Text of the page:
Share the Road is a highway safety program operated by the American Trucking Associations. Here is some advice from the group on how to safely share the road with heavy-duty commercial trucks. You may want to pass this along to your drivers as a friendly reminder.
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Following Behind a Truck
When following behind a truck, leave yourself 20 to 25 car lengths behind it. This may seem like a long distance. But because large trucks obscure visibility far more than smaller vehicles, that much room is needed so you have enough time to react if road conditions suddenly change. A good rule of thumb to ensure you’ve left yourself enough room is to look for the truck’s side mirrors. If you can see them then you are in a good place.
Take these considerations into account:
- Debris in the road, such as lumber or a ladder, might have no impact on a large truck. If that debris was suddenly in front of you because the truck drove over it and you were following too closely, it could have a devastating impact.
- On congested roadways traffic often slows down suddenly. If you are traveling too closely behind a truck, you cannot see the slowdown coming.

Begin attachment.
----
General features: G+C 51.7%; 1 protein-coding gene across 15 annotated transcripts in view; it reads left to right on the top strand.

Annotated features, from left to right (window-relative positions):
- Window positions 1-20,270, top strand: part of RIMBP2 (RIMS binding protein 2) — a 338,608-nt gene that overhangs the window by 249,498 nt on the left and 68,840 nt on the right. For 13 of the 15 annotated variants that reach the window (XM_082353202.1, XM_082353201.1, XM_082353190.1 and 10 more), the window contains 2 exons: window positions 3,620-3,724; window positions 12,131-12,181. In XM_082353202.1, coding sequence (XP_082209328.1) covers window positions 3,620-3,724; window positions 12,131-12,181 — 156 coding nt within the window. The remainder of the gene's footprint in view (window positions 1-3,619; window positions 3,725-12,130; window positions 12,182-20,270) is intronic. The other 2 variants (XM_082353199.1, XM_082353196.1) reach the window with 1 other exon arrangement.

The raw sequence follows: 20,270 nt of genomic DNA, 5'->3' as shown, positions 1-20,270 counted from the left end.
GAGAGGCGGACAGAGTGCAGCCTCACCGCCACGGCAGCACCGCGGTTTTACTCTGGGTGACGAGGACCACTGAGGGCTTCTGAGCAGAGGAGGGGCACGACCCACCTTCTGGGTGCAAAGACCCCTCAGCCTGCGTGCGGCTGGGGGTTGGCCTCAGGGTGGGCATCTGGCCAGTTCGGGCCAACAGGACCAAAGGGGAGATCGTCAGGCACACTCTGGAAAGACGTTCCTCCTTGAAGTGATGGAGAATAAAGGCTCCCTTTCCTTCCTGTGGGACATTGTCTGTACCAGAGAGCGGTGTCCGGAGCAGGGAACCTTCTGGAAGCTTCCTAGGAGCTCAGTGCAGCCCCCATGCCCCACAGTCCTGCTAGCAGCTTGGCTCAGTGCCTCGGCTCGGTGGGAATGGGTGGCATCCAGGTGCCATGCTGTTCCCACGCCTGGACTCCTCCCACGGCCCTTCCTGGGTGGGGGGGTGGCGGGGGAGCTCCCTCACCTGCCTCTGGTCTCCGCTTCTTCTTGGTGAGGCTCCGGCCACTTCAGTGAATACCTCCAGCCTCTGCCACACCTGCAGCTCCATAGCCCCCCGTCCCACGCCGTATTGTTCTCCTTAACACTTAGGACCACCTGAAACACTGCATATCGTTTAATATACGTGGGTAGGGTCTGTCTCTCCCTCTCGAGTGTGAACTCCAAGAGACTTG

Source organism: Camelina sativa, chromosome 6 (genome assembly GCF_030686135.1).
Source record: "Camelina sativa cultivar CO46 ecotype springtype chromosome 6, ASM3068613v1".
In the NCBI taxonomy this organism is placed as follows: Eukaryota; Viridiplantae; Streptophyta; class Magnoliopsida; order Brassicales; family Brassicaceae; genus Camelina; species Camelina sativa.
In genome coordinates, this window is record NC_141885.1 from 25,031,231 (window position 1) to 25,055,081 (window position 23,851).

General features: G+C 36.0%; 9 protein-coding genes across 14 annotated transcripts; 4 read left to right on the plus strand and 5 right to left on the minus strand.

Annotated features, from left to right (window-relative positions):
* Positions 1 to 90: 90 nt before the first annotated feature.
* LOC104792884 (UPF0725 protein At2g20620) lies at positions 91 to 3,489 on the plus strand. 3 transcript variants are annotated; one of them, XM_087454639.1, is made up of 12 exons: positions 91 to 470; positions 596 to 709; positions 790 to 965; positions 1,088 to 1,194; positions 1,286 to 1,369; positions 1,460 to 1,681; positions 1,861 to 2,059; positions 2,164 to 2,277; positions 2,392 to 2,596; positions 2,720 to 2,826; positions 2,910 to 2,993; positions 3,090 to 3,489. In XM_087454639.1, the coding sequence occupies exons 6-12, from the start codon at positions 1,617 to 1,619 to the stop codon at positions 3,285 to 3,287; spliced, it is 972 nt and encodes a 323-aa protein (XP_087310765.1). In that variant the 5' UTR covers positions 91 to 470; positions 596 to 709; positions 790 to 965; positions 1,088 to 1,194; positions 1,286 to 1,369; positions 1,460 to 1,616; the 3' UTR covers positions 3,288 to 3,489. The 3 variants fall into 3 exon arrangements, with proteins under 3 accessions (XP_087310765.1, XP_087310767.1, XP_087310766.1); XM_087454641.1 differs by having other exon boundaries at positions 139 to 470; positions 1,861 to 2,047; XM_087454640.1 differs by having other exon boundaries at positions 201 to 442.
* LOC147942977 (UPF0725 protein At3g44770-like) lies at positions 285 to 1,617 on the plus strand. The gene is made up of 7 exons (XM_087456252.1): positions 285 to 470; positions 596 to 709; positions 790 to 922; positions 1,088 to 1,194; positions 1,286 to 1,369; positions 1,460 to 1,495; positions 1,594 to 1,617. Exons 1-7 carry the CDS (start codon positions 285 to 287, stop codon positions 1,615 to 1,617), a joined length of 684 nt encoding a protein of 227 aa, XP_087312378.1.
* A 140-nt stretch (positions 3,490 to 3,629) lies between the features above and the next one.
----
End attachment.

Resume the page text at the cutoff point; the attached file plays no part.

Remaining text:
- At highway speeds everything happens very fast. Accidents up ahead or right in front of a truck require fast reactions. Leaving enough space in front of you will allow for that response.
Passing a Truck
- When passing a truck and moving back into its lane, make sure you can see the truck’s headlights in your rear-view mirror before you cut back in. That allows the truck enough space to slow down or stop if something happens up ahead.
- A fully loaded tractor trailer can weigh up to 80,000 pounds and take the length of a football field to stop. Most passenger cars weigh around 3,000 pounds and have a much shorter stopping distance. Just because you can stop in time doesn’t mean that the truck behind you can if you’ve cut too close in front of it. Even if the driver makes a monumental effort, the truck may not be able to stop if you haven’t left enough room.
- You may wonder why truck drivers leave space in front of them in heavy traffic. It’s so they have enough stopping distance. Don’t fill in that space and take up that safety buffer that the driver is trying to maintain.